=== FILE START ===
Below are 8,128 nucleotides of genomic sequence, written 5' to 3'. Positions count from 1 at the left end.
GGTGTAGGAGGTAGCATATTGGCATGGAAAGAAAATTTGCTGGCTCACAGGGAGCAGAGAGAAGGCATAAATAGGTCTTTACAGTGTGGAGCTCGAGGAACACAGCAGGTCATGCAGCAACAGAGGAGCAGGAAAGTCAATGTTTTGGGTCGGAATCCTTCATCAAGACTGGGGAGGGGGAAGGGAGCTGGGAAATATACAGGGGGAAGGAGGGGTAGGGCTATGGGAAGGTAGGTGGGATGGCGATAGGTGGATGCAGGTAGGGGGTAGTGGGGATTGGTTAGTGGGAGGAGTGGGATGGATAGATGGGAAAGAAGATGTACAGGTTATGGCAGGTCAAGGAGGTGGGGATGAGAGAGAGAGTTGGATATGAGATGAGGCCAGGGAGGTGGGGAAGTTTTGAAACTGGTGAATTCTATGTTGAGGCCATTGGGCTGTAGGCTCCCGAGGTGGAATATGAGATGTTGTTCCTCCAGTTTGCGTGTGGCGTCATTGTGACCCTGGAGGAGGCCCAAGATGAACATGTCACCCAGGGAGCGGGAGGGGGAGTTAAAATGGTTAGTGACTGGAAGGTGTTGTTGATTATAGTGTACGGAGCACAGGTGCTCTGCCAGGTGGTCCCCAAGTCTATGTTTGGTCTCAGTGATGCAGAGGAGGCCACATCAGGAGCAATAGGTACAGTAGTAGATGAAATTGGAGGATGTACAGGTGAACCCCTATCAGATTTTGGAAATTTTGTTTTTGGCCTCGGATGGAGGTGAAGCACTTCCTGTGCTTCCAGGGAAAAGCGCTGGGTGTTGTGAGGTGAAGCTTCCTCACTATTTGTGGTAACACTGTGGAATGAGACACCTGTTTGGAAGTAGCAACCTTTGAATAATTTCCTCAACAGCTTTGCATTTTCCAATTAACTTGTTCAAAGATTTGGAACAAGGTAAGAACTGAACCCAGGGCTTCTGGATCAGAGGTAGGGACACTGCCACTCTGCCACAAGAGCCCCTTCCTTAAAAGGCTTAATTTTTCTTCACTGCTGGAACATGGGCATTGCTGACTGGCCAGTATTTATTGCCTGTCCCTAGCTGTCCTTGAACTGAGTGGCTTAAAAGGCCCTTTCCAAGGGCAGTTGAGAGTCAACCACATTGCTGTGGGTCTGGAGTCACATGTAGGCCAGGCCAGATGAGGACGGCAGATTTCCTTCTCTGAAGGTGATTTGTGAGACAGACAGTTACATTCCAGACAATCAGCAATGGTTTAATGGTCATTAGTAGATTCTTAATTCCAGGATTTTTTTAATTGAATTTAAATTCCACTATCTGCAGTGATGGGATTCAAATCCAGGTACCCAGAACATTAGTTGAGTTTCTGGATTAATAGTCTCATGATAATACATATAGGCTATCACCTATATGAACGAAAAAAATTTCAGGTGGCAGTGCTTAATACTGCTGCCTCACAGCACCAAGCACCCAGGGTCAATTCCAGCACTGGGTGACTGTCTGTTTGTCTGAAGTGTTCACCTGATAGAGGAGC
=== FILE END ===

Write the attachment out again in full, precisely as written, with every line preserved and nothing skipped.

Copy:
Below are 8,128 nucleotides of genomic sequence, written 5' to 3'. Positions count from 1 at the left end.
GGTGTAGGAGGTAGCATATTGGCATGGAAAGAAAATTTGCTGGCTCACAGGGAGCAGAGAGAAGGCATAAATAGGTCTTTACAGTGTGGAGCTCGAGGAACACAGCAGGTCATGCAGCAACAGAGGAGCAGGAAAGTCAATGTTTTGGGTCGGAATCCTTCATCAAGACTGGGGAGGGGGAAGGGAGCTGGGAAATATACAGGGGGAAGGAGGGGTAGGGCTATGGGAAGGTAGGTGGGATGGCGATAGGTGGATGCAGGTAGGGGGTAGTGGGGATTGGTTAGTGGGAGGAGTGGGATGGATAGATGGGAAAGAAGATGTACAGGTTATGGCAGGTCAAGGAGGTGGGGATGAGAGAGAGAGTTGGATATGAGATGAGGCCAGGGAGGTGGGGAAGTTTTGAAACTGGTGAATTCTATGTTGAGGCCATTGGGCTGTAGGCTCCCGAGGTGGAATATGAGATGTTGTTCCTCCAGTTTGCGTGTGGCGTCATTGTGACCCTGGAGGAGGCCCAAGATGAACATGTCACCCAGGGAGCGGGAGGGGGAGTTAAAATGGTTAGTGACTGGAAGGTGTTGTTGATTATAGTGTACGGAGCACAGGTGCTCTGCCAGGTGGTCCCCAAGTCTATGTTTGGTCTCAGTGATGCAGAGGAGGCCACATCAGGAGCAATAGGTACAGTAGTAGATGAAATTGGAGGATGTACAGGTGAACCCCTATCAGATTTTGGAAATTTTGTTTTTGGCCTCGGATGGAGGTGAAGCACTTCCTGTGCTTCCAGGGAAAAGCGCTGGGTGTTGTGAGGTGAAGCTTCCTCACTATTTGTGGTAACACTGTGGAATGAGACACCTGTTTGGAAGTAGCAACCTTTGAATAATTTCCTCAACAGCTTTGCATTTTCCAATTAACTTGTTCAAAGATTTGGAACAAGGTAAGAACTGAACCCAGGGCTTCTGGATCAGAGGTAGGGACACTGCCACTCTGCCACAAGAGCCCCTTCCTTAAAAGGCTTAATTTTTCTTCACTGCTGGAACATGGGCATTGCTGACTGGCCAGTATTTATTGCCTGTCCCTAGCTGTCCTTGAACTGAGTGGCTTAAAAGGCCCTTTCCAAGGGCAGTTGAGAGTCAACCACATTGCTGTGGGTCTGGAGTCACATGTAGGCCAGGCCAGATGAGGACGGCAGATTTCCTTCTCTGAAGGTGATTTGTGAGACAGACAGTTACATTCCAGACAATCAGCAATGGTTTAATGGTCATTAGTAGATTCTTAATTCCAGGATTTTTTTAATTGAATTTAAATTCCACTATCTGCAGTGATGGGATTCAAATCCAGGTACCCAGAACATTAGTTGAGTTTCTGGATTAATAGTCTCATGATAATACATATAGGCTATCACCTATATGAACGAAAAAAATTTCAGGTGGCAGTGCTTAATACTGCTGCCTCACAGCACCAAGCACCCAGGGTCAATTCCAGCACTGGGTGACTGTCTGTTTGTCTGAAGTGTTCACCTGATAGAGGAGC